“The Real Plan altered the way of financing the public deficit: instead of financing it via the issue of currency, it now did it by the issue of debt, or rather, of government securities”, the researcher explains. Then in 1995, the government was able to give back, in the form of high interest rates, what the banks had lost with the gains from the float: precisely R$ 8 billion. “The monetary policy centered on the high interest rates ended up perpetuating itself, since the banks became important financiers of electoral campaigns and, accordingly, they interfere directly in economic policy”, he says. The revenues of the financial institutions, from 1994, tripled because of the debt instruments. And whenever the Selic rate rose, these securities appreciate more.

“Almost half the banks’ revenues currently come from investments in these securities, which shows how, in part, interest rates are kept high for the banks to remain alive”, the researcher warrants. ‘Easy’ profit addicts: it is more attractive for the banks to allocate resources for debt instruments, with a good return and low risk, than to channel them towards credit for the private sector. “The government paid about R$ 40 billion in interest last year. The maintenance of this monetary policy may lead the country to an inflationary chaos”, Matias warns. The total volume of credit of the national financial system corresponds to only 24% of GDP (the demand is for 100%), while in Germany it is 164%. How to break this delicate relationship between creditor (banks) and debtor (Treasury)? The State has its coffers so committed with the internal debt, more and more because of the interest rates, that it has no money left over to invest even in the social areas.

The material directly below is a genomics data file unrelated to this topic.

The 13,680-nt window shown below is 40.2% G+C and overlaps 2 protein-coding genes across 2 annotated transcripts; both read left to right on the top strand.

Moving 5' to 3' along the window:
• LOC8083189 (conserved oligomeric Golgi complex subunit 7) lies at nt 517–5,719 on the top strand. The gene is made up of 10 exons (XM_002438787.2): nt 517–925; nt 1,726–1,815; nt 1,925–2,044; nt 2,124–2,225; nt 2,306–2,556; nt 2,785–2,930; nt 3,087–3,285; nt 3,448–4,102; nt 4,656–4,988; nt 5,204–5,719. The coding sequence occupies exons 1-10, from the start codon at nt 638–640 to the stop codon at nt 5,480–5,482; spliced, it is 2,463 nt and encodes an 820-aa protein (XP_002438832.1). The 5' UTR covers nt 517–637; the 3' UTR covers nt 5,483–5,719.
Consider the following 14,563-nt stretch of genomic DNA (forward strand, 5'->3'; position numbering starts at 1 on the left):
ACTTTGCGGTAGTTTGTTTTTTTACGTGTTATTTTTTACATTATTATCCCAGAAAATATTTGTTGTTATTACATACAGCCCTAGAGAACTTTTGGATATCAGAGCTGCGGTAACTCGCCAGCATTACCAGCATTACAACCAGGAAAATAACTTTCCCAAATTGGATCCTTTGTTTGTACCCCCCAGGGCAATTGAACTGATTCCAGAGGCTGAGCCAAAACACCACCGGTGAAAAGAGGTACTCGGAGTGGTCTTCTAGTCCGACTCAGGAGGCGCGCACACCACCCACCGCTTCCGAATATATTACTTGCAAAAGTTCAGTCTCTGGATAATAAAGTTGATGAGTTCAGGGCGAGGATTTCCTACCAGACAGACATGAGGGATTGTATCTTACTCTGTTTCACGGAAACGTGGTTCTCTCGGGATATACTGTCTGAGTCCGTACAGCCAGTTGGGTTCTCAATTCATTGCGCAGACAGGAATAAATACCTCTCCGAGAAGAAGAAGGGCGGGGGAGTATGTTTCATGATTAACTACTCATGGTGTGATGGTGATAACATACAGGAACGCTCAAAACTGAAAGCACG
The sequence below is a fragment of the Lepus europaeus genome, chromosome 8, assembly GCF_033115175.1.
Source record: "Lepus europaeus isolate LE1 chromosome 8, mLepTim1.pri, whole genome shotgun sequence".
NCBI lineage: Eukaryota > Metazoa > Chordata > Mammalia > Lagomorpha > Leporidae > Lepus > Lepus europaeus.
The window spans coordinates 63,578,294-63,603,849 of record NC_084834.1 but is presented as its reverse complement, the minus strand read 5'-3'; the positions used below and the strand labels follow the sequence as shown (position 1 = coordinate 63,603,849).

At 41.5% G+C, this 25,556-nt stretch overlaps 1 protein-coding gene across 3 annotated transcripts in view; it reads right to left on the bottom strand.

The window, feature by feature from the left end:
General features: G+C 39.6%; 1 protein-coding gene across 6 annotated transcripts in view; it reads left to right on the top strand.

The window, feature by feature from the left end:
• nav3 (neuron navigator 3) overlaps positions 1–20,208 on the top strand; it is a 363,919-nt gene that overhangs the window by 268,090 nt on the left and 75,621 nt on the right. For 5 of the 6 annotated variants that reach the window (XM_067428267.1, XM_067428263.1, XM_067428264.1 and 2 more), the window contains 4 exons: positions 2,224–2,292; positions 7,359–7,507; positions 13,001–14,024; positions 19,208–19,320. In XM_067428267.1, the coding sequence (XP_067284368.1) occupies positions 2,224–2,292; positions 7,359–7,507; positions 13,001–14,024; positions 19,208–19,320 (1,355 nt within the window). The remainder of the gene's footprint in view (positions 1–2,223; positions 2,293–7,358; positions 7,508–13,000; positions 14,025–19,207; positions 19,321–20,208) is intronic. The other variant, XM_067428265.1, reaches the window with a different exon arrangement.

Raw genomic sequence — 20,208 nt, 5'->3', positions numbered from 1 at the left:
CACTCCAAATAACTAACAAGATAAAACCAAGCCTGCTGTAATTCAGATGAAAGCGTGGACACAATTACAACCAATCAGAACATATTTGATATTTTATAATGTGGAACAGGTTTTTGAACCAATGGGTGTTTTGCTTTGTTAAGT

“This model is going to lead the banks themselves to long term insolvency, for not having a volume of credit for operating and their structural costs being the highest in the world, which makes the maintenance of the model risky and with a tendency to create dependence”, the author observes. According to Matias, there has to be an expansionist credit policy, with a reduction of the compulsory deposits (money that the banks are obliged to stock in the BC) of the banking sector, slow and gradual, not least because it would not be possible to correct an anomaly of two decades in the short term. “With the expansion of credit, the interest rates fall, the spreads (the difference between what the bank pays to the investor to raised funds and how much the bank will charge for lending this same money) fall, there is an adjustment to bank profitability, the productive sector has an expansion from domestic demand, imports increase, there is a depreciation of the currency, exports grow, employment increases and income improves its distribution”, he explains. “Brazil is bound up in interest rates.” But there is a light at the end of the tunnel. “Historically, governments increase Selic outside the period of elections and reduce it on the eve of an election. We can wait for a reduction from Christmas onwards”, he warns.

The project
Construction of the monetary authority and democracy (nº 01/05568-8); Modality Thematic Project; Coordinator Lourdes Sola/USP; Investment R$ 476,600.00